House Majority Leader Steve Scalise (R-LA) is the clear frontrunner to replace recently ousted former House Speaker Kevin McCarthy (R-CA), but ascending to that leadership role in a divided House Republican Caucus has turned out to be easier said than done.
Though Scalise was formally nominated Wednesday by a majority of his fellow Republicans as the Speaker-Designate, he remains well short of the 217 votes needed in a floor vote to attain that position, as a sizeable number of GOP members remain staunchly opposed to him, Breitbart reported.
Indeed, while Scalise can only afford to lose around four Republican votes and still win the speaker's gavel, reports indicate that there are around 20 Republican members who will not vote for him.
Breitbart reported that, during a closed-door meeting Wednesday, the GOP conference voted 113-99 to nominate Leader Scalise to be the next House Speaker over the other top contender for the position, House Judiciary Committee Chair Jim Jordan (R-OH).
Just a few hours after he was nominated, Scalise rushed to schedule a floor vote among all House members, but faced with the strong likelihood that he would fall well short of the 217 votes necessary to clinch the speakership, that scheduled vote was later indefinitely delayed.
As things stand now, according to a whip count by The Hill, there are at least 14 Republicans who plan to vote for somebody other than Scalise to be the next speaker -- the majority of them support Jordan -- while another four members have let it be known they are undecided and one member has declined to give any comment at all about how they might vote.
Given that Scalise can only lose around four votes, the 14-20 votes arrayed against him appear to be an insurmountable obstacle to his goal of being the next speaker, at least for now.
The Washington Post reported that another closed-door meeting of Republican members was held Thursday, but after a few hours, it became clear that the meeting was "unproductive" and didn't change anybody's mind.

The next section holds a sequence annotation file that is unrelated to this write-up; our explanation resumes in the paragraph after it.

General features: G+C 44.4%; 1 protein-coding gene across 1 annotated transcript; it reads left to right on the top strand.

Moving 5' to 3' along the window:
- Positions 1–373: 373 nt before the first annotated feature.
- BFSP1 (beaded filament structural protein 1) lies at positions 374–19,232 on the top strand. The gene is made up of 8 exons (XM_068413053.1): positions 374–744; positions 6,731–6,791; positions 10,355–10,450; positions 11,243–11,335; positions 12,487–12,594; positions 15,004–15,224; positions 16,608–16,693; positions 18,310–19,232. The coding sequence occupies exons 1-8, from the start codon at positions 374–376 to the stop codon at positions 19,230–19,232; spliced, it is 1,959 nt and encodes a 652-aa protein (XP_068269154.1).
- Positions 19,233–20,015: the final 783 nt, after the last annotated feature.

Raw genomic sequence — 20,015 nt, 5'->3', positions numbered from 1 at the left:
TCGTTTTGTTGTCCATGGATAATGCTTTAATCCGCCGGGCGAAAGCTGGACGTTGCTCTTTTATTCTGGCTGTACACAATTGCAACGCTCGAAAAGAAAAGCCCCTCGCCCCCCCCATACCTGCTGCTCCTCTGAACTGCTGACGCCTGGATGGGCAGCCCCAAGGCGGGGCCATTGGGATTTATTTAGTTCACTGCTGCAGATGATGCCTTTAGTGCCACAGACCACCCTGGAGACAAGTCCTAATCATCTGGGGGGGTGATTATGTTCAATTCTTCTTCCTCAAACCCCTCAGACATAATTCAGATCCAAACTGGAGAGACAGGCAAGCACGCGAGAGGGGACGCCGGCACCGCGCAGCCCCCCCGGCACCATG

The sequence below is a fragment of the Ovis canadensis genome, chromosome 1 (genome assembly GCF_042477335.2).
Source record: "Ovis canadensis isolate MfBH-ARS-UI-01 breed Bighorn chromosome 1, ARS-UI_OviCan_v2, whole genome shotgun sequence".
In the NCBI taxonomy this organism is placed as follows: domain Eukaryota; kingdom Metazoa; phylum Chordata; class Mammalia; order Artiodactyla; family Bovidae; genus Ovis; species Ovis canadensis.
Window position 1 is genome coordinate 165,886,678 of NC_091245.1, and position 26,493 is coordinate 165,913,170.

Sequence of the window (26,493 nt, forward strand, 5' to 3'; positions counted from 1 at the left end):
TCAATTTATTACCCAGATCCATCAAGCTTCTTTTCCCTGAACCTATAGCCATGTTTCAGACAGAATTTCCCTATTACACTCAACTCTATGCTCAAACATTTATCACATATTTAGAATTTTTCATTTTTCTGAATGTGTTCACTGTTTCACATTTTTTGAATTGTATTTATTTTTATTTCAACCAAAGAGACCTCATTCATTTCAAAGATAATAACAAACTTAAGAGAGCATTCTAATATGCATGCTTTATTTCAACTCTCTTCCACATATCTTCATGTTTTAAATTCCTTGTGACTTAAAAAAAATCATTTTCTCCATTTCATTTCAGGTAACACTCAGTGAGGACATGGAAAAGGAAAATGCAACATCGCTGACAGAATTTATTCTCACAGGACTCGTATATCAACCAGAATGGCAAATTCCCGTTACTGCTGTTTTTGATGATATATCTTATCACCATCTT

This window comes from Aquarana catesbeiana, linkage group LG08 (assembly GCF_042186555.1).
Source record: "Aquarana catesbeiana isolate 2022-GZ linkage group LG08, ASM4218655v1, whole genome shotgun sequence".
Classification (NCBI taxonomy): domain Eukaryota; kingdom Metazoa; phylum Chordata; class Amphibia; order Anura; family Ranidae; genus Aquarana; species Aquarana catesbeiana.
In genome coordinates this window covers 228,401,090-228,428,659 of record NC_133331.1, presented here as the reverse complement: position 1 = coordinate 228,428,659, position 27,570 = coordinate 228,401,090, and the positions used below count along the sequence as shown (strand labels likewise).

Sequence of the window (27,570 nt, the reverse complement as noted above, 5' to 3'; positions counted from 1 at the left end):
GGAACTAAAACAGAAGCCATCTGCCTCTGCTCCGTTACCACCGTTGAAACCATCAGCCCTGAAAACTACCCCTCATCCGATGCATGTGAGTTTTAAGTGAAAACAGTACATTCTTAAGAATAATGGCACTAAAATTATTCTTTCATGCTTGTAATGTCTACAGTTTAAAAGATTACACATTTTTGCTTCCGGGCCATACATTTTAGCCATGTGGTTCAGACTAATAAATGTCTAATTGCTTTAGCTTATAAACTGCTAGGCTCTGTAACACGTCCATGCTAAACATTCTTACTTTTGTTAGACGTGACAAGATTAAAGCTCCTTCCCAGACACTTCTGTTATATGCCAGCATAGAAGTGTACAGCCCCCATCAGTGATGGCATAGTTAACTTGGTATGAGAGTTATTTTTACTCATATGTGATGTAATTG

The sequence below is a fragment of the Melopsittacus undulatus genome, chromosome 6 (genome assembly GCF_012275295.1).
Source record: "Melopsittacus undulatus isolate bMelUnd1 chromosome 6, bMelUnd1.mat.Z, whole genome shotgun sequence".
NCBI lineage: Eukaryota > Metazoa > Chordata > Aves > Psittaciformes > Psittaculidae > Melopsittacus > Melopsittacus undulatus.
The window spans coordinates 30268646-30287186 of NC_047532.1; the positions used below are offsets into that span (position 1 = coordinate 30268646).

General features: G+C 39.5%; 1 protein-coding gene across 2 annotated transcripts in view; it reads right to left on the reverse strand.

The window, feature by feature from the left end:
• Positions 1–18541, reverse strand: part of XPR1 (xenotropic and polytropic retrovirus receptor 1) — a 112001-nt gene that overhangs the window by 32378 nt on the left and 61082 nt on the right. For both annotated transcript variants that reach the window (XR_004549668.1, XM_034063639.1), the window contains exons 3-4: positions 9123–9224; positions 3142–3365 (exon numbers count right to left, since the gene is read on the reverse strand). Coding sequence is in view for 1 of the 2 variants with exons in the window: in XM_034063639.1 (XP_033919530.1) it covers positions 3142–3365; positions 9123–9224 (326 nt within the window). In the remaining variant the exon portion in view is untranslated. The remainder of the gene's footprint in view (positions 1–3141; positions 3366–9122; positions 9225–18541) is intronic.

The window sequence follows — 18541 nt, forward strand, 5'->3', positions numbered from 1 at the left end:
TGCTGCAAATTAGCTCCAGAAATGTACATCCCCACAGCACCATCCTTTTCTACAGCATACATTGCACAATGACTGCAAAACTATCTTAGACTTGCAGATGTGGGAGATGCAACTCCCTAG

That lack of progress in solving the stalemate, interestingly enough, occurred even after Chairman Jordan announced that he would back his rival Scalise and encouraged his own supporters to vote for Scalise as the next speaker, according to CNBC.
Jordan's supporters appeared to be unmoved by the pleas of their preferred candidate, however, and it looks like the House will remain leaderless and unable to work on any major legislation -- such as aid for Israel in its war against Hamas or spending bills that need to be passed by mid-November -- for the foreseeable future.
Given the deadlocked situation, The Post reported that some House Republicans have begun to float ideas to bypass it, including Rep. Steve Womack (R-AR), who suggested that his party should ask a sufficient number of their Democratic colleagues to either vote in favor of Scalise or at least vote "present" instead of against him, which would serve to lower the 217-vote threshold to a much lower number that Scalise might be able to attain.
Separately, The Post reported that some members are also now considering other alternatives to both Scalise and Jordan to be the next speaker, including House Majority Whip Tom Emmer (R-MN), who previously chaired the National Republican Campaign Committee, or Rep. Kevin Hern (R-OK), who currently chairs the conservative Republican Study Committee.
Another possible idea, albeit one that would likely require some measure of Democratic support to pass, would be a rule change to dramatically expand the power and authority of current interim Speaker Pro Tempore Patrick T. McHenry (R-NC), who per existing House rules is limited to little more than overseeing the speaker's election, in order to at least allow legislative work to continue while the debate over the next permanent speaker continues.
It is unclear if any of those alternatives will prove to be any more popular than Scalise or Jordan is right now, and the only thing that does seem clear is that, barring any behind-the-scenes deal-making or arm-twisting, the House will remain without a speaker until at least next week, if not longer, until somebody steps up who can achieve the necessary 217 votes.